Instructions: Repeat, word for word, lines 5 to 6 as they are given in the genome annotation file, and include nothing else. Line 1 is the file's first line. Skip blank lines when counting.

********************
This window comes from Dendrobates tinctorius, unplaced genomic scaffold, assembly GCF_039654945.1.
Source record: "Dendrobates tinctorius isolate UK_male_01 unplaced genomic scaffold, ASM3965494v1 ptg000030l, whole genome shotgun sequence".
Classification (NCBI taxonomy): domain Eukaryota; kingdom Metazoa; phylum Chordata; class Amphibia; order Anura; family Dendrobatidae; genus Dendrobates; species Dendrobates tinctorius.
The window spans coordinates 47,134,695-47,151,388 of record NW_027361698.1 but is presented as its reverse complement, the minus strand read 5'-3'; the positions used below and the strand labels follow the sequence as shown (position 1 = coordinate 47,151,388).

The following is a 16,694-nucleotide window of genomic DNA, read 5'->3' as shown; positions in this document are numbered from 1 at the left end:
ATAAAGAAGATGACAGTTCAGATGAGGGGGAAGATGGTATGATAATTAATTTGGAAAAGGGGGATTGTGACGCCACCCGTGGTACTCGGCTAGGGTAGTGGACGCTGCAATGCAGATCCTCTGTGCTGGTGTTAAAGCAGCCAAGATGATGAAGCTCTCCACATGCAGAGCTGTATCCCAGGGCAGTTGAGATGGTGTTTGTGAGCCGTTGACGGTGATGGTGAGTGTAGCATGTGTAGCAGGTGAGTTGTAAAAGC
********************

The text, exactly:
The following is a 16,694-nucleotide window of genomic DNA, read 5'->3' as shown; positions in this document are numbered from 1 at the left end:
ATAAAGAAGATGACAGTTCAGATGAGGGGGAAGATGGTATGATAATTAATTTGGAAAAGGGGGATTGTGACGCCACCCGTGGTACTCGGCTAGGGTAGTGGACGCTGCAATGCAGATCCTCTGTGCTGGTGTTAAAGCAGCCAAGATGATGAAGCTCTCCACATGCAGAGCTGTATCCCAGGGCAGTTGAGATGGTGTTTGTGAGCCGTTGACGGTGATGGTGAGTGTAGCATGTGTAGCAGGTGAGTTGTAAAAGC